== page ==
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Prevalence of work-related musculoskeletal disorders and associated factors affecting emergency medical services professionals in Jordan: a cross-sectional study.

BMJ Open 2024 April 18
OBJECTIVES: Emergency medical services (EMSs) personnel are at high risk for developing work-related musculoskeletal disorders (WMSDs). However, no studies have yet investigated the prevalence and effect of these disorders on the Jordanian EMS personnel. Therefore, this study aimed to determine the prevalence of WMSDs among Jordanian EMS personnel and its associated factors.

DESIGN: This study used a cross-sectional design. Participants were asked to complete a self-administrated and validated questionnaire to measure the WMSDs, including a demographic survey and the Nordic Musculoskeletal Questionnaire. Descriptive and multivariable regression analyses were used.

SETTING: The Jordanian Civil Defence stations in the main cities of Jordan.

PARTICIPANTS: The sample consisted of 435 EMS workers which were obtained across the country of Jordan. A total of 79.0% of the participants were male, with a mean age of 27.9 (±4.3 SD) years.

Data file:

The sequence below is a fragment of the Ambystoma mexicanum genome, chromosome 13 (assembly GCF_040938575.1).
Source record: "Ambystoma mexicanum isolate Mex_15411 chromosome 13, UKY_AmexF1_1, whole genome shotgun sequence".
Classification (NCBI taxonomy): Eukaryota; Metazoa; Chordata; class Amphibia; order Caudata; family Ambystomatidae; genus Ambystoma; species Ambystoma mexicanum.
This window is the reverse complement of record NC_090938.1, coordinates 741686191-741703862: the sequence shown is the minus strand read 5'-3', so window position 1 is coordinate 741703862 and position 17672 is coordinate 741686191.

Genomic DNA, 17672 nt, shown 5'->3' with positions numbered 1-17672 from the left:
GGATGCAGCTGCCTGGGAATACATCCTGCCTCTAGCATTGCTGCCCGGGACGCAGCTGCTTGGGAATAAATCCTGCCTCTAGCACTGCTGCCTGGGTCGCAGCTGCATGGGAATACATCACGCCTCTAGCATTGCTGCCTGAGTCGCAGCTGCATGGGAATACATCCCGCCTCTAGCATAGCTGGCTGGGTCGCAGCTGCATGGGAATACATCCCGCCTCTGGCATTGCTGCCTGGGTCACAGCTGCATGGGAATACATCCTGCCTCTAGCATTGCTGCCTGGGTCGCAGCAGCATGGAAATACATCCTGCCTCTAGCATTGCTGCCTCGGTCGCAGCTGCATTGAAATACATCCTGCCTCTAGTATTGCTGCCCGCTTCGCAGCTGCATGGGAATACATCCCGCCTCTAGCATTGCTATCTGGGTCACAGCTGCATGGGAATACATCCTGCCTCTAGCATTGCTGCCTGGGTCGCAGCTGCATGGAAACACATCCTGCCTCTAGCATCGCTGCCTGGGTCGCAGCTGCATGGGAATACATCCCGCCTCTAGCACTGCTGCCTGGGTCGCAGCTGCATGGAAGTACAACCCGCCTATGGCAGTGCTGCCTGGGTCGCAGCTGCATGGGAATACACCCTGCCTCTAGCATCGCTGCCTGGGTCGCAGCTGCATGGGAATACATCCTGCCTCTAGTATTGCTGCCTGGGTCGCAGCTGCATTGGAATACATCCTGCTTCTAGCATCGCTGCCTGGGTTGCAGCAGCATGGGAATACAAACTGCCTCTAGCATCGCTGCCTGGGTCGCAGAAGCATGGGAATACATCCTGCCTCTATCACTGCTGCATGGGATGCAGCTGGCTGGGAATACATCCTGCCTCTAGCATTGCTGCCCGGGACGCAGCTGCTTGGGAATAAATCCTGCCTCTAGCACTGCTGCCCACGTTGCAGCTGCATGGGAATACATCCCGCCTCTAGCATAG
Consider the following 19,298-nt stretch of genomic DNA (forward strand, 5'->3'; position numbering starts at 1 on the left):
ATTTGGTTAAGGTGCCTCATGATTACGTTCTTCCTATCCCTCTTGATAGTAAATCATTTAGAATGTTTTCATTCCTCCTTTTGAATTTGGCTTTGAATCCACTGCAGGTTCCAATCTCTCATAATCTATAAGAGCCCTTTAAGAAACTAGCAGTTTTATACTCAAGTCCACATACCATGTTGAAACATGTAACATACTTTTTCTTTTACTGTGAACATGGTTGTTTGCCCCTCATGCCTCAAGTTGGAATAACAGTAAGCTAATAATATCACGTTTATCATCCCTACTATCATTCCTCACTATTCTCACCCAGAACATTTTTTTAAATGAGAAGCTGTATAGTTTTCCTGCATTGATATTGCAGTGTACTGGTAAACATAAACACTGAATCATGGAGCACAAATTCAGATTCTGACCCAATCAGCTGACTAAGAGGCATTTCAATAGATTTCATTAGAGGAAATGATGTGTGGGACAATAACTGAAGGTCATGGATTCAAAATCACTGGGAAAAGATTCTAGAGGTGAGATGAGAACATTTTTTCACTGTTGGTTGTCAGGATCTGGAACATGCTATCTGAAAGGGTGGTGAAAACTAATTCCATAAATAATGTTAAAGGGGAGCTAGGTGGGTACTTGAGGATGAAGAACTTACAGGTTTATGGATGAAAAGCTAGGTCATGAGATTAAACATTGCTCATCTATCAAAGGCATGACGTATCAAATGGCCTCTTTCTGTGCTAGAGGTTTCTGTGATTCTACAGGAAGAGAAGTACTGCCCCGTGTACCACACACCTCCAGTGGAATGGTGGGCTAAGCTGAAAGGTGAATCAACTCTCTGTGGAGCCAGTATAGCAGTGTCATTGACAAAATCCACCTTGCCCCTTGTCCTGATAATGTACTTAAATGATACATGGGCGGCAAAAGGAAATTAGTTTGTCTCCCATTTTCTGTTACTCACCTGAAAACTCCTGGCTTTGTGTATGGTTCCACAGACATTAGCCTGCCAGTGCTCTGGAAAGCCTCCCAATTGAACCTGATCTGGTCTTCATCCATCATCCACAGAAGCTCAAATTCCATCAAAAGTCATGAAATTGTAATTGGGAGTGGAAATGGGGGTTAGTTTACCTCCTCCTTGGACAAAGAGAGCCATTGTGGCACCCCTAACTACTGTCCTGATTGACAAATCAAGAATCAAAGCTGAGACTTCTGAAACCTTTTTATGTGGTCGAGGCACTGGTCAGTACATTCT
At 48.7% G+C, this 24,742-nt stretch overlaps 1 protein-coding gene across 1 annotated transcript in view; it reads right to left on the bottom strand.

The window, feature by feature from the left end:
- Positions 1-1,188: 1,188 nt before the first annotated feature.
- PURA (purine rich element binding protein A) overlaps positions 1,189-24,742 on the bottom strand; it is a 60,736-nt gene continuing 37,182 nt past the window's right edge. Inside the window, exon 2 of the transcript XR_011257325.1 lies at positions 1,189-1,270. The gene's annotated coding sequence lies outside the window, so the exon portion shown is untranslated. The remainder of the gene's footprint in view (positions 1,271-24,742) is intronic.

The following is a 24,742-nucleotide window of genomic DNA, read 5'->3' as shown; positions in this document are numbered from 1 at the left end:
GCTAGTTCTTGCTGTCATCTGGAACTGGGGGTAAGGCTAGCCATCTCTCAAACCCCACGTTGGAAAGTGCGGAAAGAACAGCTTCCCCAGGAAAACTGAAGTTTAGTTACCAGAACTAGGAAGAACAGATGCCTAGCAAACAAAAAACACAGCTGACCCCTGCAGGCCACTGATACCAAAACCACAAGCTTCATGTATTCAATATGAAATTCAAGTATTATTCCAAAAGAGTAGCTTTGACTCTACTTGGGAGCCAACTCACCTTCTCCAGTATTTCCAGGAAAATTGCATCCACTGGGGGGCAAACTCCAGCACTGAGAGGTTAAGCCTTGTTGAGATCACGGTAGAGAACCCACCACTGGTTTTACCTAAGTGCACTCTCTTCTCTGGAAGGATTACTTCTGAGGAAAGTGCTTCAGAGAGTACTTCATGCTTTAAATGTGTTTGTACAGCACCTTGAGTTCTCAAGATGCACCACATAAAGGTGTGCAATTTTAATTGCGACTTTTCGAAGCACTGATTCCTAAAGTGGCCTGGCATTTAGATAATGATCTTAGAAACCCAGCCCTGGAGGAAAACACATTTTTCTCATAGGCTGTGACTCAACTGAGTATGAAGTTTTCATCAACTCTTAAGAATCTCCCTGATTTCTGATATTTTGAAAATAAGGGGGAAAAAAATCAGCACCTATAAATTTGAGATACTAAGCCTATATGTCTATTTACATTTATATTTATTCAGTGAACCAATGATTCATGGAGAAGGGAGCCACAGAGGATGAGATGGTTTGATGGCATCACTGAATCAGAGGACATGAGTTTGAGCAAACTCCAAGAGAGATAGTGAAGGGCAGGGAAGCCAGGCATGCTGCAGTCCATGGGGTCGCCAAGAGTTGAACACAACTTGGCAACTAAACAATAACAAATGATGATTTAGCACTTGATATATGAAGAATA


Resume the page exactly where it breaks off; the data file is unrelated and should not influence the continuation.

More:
RESULTS: The pain in the lower back (308, 70.8%) and neck (252, 57.9%) were the most reported in the last 12 months. Furthermore, about half of the participants reported having pain in their upper back (234, 53.8%), knee (227, 52.2%) and shoulder (226, 52.0%) pain in the last 12 months. Overall, WMSDs in at least one body part were significantly associated with age, experience, being a male, increased body mass index and lower educational level.

CONCLUSIONS: There is a high prevalence of musculoskeletal complaints among EMS personnel. Multiple variables may be incorporated into a national prevention campaign and professional development programme to educate EMS personnel on avoiding WMSDs.

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